This belief in small government combines with fiscal conservatism to produce a broader economic liberalism, which wishes to minimize government intervention in the economy. This amounts to support for laissez-faire economics. This economic liberalism borrows from two schools of thought: the classical liberals' pragmatism and the libertarian's notion of "rights." The classical liberal maintains that free markets work best, while the libertarian contends that free markets are the only ethical markets.

Fiscal conservatives have complained about high-spending conservatives, such as Ronald Reagan, George H. W. Bush, and George W. Bush, especially regarding their high military spending.

Economic liberalism

The economic philosophy of conservatives in the United States tends to be liberalism. Economic liberalism can go well beyond fiscal conservatism's concern for fiscal prudence, to a belief or principle that it is not prudent for governments to intervene in markets. It is also, sometimes, extended to a broader "small government" philosophy. Economic liberalism is associated with free-market, or laissez-faire economics.

Economic liberalism, insofar as it is ideological, owes its creation to the "classical liberal" tradition, in the vein of Adam Smith , Friedrich A. Hayek [13], Milton Friedman [14], and Ludwig von Mises [15].

Classical liberals and libertarians support free markets on moral, ideological grounds: principles of individual liberty morally dictate support for free markets. Supporters of the moral grounds for free markets include Ayn Rand and Ludwig von Mises. The liberal tradition is suspicious of government authority, and prefers individual choice, and hence tends to see capitalist economics as the preferable means of achieving economic ends.

Modern conservatives, on the other hand, derive support for free markets from practical grounds. Free markets, they argue, are the most productive markets. Thus the modern conservative supports free markets not out of necessity, but out of expedience. The support is not moral or ideological, but driven on the Burkean notion of prescription: what works best is what is right.

Another reason why conservatives support a smaller role for the government in the economy is the belief in the importance of the civil society. As noted by Alexis de Tocqueville, a bigger role of the government in the economy will make people feel less responsible for the society. The responsibilities must then be taken over by the government, requiring higher taxes. In his book Democracy in America, De Tocqueville describes this as "soft oppression".

It must be noted that while classical liberals and modern conservatives reached free markets through different means historically, to-date the lines have blurred. Rarely will a politician claim that free markets are "simply more productive" or "simply the right thing to do" but a combination of both. This blurring is very much a product of the merging of the classical liberal and modern conservative positions under the "umbrella" of the conservative movement.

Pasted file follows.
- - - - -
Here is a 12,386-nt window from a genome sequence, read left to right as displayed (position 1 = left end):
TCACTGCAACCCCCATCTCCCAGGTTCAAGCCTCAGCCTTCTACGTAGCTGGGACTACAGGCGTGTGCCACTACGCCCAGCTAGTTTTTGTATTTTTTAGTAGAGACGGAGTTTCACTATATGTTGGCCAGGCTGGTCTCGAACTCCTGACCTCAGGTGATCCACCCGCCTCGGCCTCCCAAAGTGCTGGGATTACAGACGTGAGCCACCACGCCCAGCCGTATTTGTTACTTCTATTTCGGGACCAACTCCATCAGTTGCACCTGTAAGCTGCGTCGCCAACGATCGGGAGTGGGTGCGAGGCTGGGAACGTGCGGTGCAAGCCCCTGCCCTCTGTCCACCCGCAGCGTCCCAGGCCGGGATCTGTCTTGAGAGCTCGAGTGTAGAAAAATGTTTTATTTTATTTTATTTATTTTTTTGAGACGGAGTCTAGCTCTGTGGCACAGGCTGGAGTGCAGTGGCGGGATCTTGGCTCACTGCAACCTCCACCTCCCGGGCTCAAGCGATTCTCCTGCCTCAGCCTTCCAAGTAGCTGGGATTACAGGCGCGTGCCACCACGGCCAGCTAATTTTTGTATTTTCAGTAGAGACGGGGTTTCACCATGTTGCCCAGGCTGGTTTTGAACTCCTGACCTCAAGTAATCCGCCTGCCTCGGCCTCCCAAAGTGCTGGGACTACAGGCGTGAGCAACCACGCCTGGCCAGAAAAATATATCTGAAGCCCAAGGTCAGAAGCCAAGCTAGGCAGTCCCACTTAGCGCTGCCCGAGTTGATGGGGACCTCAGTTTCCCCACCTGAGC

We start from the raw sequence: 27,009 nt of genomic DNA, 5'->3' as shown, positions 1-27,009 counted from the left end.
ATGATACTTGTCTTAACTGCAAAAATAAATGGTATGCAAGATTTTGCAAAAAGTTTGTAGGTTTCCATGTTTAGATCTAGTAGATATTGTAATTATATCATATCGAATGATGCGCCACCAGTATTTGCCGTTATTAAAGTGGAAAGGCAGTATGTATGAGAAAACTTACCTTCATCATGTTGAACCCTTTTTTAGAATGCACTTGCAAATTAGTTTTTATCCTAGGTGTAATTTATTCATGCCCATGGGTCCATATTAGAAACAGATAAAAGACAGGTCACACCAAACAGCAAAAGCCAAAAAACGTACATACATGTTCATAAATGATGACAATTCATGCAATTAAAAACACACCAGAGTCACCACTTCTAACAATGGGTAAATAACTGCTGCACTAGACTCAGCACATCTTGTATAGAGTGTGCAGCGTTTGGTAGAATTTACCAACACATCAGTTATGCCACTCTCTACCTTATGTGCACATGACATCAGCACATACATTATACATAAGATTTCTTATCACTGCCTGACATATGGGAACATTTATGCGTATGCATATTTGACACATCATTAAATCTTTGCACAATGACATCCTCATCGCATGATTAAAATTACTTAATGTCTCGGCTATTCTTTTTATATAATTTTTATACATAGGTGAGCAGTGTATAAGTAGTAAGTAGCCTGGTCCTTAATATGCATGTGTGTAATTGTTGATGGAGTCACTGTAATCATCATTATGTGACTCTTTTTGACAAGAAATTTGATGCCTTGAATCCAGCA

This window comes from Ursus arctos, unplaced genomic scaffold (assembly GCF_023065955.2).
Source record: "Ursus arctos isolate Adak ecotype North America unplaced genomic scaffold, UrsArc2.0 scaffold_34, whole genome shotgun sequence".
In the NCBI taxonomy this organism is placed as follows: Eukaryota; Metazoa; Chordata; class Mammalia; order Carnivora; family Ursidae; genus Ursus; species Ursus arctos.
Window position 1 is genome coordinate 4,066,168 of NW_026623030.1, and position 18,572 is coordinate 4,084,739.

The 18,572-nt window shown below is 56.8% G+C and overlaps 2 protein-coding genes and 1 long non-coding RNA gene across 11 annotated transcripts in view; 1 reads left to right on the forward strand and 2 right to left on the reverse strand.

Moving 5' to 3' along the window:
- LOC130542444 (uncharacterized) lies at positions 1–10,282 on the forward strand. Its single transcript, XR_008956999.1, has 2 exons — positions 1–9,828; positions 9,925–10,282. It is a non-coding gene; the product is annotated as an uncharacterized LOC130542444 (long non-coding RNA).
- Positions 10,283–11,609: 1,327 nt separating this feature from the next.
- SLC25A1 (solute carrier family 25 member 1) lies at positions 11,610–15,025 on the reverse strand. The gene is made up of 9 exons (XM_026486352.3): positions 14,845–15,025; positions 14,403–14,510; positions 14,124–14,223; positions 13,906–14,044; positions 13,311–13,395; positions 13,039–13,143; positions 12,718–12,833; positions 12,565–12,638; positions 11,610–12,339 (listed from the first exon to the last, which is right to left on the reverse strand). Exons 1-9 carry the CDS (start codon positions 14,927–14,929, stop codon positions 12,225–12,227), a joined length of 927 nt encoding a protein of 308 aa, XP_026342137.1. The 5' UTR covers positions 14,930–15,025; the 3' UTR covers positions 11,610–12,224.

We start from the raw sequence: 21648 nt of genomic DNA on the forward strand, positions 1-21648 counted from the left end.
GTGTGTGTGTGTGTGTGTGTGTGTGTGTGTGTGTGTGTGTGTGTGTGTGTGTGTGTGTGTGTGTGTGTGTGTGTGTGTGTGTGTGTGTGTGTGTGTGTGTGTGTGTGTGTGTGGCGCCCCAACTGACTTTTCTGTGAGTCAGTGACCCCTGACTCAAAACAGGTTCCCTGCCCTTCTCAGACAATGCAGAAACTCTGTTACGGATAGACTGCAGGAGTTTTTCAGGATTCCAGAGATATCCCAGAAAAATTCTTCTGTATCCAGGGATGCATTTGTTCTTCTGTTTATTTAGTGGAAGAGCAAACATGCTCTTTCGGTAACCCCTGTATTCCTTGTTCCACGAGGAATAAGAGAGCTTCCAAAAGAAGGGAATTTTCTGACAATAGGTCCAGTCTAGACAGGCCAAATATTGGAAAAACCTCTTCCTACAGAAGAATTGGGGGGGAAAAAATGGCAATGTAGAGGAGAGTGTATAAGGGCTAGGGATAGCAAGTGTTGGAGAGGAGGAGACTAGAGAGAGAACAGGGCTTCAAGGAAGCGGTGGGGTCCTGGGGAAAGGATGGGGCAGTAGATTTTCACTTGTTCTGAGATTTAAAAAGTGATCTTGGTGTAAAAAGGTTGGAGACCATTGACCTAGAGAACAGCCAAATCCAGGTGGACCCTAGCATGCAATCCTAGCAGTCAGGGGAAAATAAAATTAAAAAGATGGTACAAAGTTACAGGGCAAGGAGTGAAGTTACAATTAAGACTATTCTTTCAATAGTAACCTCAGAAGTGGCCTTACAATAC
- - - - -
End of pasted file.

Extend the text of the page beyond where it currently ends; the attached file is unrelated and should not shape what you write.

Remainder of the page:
The archetypal free-market conservative administrations of the late 20th century -- the Margaret Thatcher government in the UK and the Ronald Reagan government in the U.S. -- both held the unfettered operation of the market to be the cornerstone of contemporary modern conservatism (this philosophy is sometimes called neoliberalism). To that end, Thatcher privatized industries and Reagan cut the maximum capital gains tax from 28% to 20%, though in his second term he raised it back up to 28%. Contrary to the neoliberal ideal, Reagan increased government spending from about 700 billion in his first year in office to about 900 billion in his last year.

The interests of capitalism, fiscal and economic liberalism, and free-market economy do not necessarily coincide with those of social conservatism. At times, aspects of capitalism and free markets have been profoundly subversive of the existing social order, as in economic modernization, or of traditional attitudes toward the proper position of sex in society, as in the now near-universal availability of pornography. To that end, on issues at the intersection of economic and social policy, conservatives of one school or another are often at odds.

Conservatism in the United States electoral politics

In the United States, the Republican Party is generally considered to be the party of conservatism. This has been the case since the 1960s, when the conservative wing of that party consolidated its hold, causing it to shift permanently to the right of the Democratic Party. The most dramatic realignment was the white South, which moved from 3-1 Democratic to 3-1 Republican between 1960 and 2000.

Map of results by state of the 2000 U.S. presidential election representing states won by the Republicans with red, and states won by the Democrats with blue.

In addition, many United States libertarians, in the Libertarian Party and even some in the Republican Party, see themselves as conservative, even though they advocate significant economic and social changes – for instance, further dismantling the welfare system or liberalizing drug policy. They see these as conservative policies because they conform to the spirit of individual liberty that they consider to be a traditional American value. It should be noted that although libertarians have had closer ties with conservatives, they do not typically believe themselves to be conservative.